There were other center backs rated ahead of Lucas Bartlett (St. John's), who is essentially the finished product as he turns 25 years old this year. If he’s not ready to start from day one, it might not look as great. Tsiki Ntsabeleng is another electric, dynamic wide player who was part of a strong attack at Oregon State.
Can’t argue too much with D.C. United’s decision to trade out of the first round, even if they could use decent-level reinforcements (especially in central defense, which this draft had plenty of options). It was a good day for Loudoun United, however, as Sofiane Djeffal (Oregon State) and Skage Simonsen (Southern Methodist) provide European flavor to the team’s reserve side. Alex Nagy is a domestic attacking player from Vermont.
Should all three head to Loudoun, they’ll add some experience and quality with perhaps an eye on a first-team opportunity down the road.
The Dynamo aren’t about to rely on Thor Ulfarsson alone to score goals right away, and his adjustment from college soccer to the pro game will be a huge factor in determining the success of this decision. The Icelandic forward out of Duke University holds Generation adidas status.
Second-round picks Paulo Lima (Providence, midfielder) and Arturo Ordonez (Pittsburgh, defender) are solid players, though both hold international status.
Similar to Philadelphia, LAFC had no draft picks on Tuesday. That was less a product of intentionally moving out of the draft, and more about making a series of moves over the past couple of years.
The first-round pick went to Colorado as part of the Mark-Anthony Kaye deal, which provided flexibility to eventually bring in Cristian Arango, the 2021 MLS Newcomer of the Year. The second-round pick was related to a move up the allocation order, and the third-round pick traded for the rights to Cal Jennings (who remains on the roster). It’s a solid use of draft capital.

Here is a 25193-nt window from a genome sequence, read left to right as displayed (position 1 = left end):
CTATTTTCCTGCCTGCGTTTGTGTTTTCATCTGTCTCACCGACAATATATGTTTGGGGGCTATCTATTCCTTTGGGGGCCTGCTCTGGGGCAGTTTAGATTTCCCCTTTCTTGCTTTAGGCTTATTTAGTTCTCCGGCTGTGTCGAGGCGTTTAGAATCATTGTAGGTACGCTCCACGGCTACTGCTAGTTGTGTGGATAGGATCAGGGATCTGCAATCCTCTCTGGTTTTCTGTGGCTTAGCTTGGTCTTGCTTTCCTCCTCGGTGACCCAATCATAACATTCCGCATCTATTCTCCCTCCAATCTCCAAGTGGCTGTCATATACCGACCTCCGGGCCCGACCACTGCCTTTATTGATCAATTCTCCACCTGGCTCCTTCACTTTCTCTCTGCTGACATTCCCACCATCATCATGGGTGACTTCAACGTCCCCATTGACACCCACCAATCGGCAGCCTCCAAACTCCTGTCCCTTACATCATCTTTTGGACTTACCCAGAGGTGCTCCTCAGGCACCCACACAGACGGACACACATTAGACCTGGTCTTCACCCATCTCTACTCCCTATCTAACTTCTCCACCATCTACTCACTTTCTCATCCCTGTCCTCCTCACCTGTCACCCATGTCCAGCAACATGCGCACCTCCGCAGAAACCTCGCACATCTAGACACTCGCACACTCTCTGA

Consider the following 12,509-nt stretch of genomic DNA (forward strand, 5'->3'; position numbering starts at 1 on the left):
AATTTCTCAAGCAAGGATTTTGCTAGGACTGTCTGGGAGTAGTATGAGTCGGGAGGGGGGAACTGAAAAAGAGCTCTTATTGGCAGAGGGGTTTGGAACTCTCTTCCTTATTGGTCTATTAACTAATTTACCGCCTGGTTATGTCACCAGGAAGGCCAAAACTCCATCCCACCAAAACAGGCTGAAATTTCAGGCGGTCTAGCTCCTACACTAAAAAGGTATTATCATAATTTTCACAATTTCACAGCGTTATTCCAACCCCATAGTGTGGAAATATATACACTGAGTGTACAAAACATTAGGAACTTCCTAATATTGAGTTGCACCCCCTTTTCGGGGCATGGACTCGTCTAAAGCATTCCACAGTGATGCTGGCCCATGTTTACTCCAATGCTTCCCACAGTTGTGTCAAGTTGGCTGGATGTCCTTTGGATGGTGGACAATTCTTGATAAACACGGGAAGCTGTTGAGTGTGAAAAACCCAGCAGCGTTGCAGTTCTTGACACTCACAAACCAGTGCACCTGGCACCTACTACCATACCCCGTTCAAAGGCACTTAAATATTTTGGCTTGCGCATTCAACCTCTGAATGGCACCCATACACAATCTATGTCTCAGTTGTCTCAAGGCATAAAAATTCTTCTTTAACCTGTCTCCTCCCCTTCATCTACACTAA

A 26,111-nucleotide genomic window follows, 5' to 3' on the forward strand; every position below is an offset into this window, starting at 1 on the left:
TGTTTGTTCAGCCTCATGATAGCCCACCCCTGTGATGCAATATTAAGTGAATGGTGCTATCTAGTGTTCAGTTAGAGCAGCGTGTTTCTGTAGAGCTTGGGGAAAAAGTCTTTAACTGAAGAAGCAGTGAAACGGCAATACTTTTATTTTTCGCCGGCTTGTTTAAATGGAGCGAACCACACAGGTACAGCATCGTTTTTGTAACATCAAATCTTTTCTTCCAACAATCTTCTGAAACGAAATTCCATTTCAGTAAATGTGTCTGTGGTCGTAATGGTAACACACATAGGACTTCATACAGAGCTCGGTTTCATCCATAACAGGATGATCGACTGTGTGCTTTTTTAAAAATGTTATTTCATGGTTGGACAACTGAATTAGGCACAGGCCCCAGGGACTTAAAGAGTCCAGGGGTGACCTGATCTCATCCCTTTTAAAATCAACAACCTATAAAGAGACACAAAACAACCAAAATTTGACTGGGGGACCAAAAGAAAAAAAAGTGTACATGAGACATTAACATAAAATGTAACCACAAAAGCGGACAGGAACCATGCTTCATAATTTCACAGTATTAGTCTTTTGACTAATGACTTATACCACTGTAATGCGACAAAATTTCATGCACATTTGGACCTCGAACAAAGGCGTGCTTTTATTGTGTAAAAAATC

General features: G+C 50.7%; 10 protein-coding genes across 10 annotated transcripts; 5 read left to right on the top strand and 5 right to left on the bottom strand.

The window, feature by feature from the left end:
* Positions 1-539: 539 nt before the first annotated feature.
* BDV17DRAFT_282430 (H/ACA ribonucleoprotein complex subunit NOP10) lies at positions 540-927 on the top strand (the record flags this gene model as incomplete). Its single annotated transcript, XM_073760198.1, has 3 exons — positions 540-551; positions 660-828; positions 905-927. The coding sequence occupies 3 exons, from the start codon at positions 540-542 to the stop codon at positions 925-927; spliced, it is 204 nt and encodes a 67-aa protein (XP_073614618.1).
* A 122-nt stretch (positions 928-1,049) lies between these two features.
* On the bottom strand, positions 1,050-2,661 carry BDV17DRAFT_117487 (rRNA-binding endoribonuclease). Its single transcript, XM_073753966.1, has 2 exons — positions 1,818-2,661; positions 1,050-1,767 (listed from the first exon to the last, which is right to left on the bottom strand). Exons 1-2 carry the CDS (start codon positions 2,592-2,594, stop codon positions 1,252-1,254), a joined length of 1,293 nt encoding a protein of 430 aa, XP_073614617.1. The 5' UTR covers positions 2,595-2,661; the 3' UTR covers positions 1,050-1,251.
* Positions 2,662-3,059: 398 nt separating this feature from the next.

Farai Mutatu has the potential to become one of the top attacking players in this draft, so grabbing the Michigan State forward at No. 21 is solid value for the LA Galaxy. That’s no guarantee of success, but it’s a solid decision even if Mutatu is more likely to play with LA Galaxy II.
Left back Chandler Vaughn could return to Saint Louis University, but drafting his rights provides a chance to really capitalize if he heads back to school and improves ahead of 2023.
Getting Ryan Sailor (Washington) at No. 9 adds a central defender ready to compete for minutes, and if he adjusts well, it helps fit a real need for Inter Miami. Chris Henderson tapped into his knowledge of the Pacific Northwest, also drafting Lucas Meek (Washington) in the second round, a high-upside player coming off an injury in 2021 (though Meek also recently had knee surgery).
With a history of drafting well, Minnesota made a good pick at No. 17 overall by grabbing Tani Oluwaseyi out of Big East program St. John’s University. A winger/forward type, he missed a big chunk of the 2021 season and could fit as a winger in MLS.
Jojea Kwizera in the first round seemed like a bit of a reach at the time, even if some college coaches spoke highly of the Utah Valley University forward as a sleeper. It’s a sign Montréal did plenty of legwork, however, and it will be interesting to see if Keizera can stick and provide a big value.
Trading up to select UCLA's Ahmed Longmire allowed Nashville to bring in the center back with the highest upside after Keller. He’ll need to stay healthy, but the Las Vegas native has the ability to be a starter in MLS.
With only two goalkeepers on the roster, adding another in the draft doesn’t hurt; Will Meyer (Akron) was one of the top seniors available.
Grabbing a goalkeeper (Jacob Jackson out of Loyola Marymount) with three already on the roster was a bit of a surprise for the New England Revolution, though when it comes to goalkeepers and the draft, to each his own. Ben Reveno is one to watch, a center back out of UCLA who could anchor Revs II.
The MLS Cup 2021 champs traded out of the first round, sending the pick to FC Dallas. With their first pick in the second round, New York City FC added Kevin O’Toole, a left-footed attacking player who dominated the Ivy League at Princeton. Kingsford Adjei is a tricky winger/forward from Dayton they selected at the end of the second round, a decent pick at that stage.